Dressing up as the Minneapolis mayoral ballot for Halloween will likely be a lot less fun in future years.
That's because city officials are considering raising fees for running for office from $20 for all offices to $100 for city council seats and $250 for mayor.
The proposed change comes months after the city's most recent mayoral election featured 35 candidates, including someone named Captain Jack Sparrow and another guy who jerked off in a campaign ad (for better or worse, the video has since been removed from YouTube).
Furthermore, Minneapolis's filing fees are much lower than St. Paul's, where candidates face fees of $250 for city council and $500 for mayor.
The Minneapolis City Council could have approved the aforementioned changes during last Friday's meeting, but because two members weren't prepared to pull the trigger, the proposal will instead head back to the city's charter commission. (Changes to the city charter that don't stem from a referendum require unanimous council approval.)
The two nay votes were cast by council members Cam Gordon and Blong Yang.
"At this point I'm still wondering if the better route might not be to let the voters choose what should be on the ballot themselves, and not have sitting council members decide about what the appropriate fee is," Gordon said.
"We're making it less accessible for certain people and I'd like it to be much more accessible," Yang added. "If the people want a higher fee, even if we raise it to $1,000 or so, that's up to the people."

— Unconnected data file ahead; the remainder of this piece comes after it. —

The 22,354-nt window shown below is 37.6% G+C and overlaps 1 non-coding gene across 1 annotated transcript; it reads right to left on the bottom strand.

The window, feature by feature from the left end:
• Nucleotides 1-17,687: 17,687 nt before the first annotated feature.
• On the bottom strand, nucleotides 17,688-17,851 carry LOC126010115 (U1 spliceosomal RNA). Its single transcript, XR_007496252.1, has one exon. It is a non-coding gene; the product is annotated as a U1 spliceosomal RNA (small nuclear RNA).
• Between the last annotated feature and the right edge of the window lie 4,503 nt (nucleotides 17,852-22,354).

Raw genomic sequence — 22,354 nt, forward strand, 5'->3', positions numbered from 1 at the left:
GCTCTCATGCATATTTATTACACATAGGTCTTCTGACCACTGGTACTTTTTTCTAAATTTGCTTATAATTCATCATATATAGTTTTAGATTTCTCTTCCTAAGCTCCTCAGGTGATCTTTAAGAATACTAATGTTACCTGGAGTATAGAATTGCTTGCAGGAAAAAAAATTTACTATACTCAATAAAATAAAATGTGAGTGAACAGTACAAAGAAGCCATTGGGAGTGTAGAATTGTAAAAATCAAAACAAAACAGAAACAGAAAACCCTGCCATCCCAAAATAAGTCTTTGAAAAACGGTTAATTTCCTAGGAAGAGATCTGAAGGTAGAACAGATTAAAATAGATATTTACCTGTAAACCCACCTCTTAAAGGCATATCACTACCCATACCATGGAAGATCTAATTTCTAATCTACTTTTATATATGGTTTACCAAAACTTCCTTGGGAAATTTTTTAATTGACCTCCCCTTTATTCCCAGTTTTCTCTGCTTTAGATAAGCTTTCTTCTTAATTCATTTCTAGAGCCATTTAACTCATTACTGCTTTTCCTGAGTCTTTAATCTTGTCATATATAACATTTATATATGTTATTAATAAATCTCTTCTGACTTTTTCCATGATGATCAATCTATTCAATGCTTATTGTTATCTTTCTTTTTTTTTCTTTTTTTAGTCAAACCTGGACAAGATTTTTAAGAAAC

But council member Barb Johnson criticized Gordon and Yang for dragging their feet in making a change that she believes clearly has the support of Minneapolis residents along with the majority of the council.
"So essentially we vote no and send it back to [the charter commission], they're annoyed with us -- rightfully -- they send us the language, we turn around and change the language yet again, and then, we're gonna send it on to the voters," Goodman said. "The cleanest thing to do is to pass it today. If we don't do that, it becomes a bigger political football, and, to be honest, one I'm not interested in negotiating."
Even if increased filing fees are ultimately approved, people who want to run for office in Minneapolis will still have the option of petitioning their way onto the ballot. To do so, they have to gather "the lesser of 500 signatures or five percent of the total number of votes cast in the municipality, ward, or other election district at the preceding general election at which that office was on the ballot," according to state law.
h/t -- Eric Roper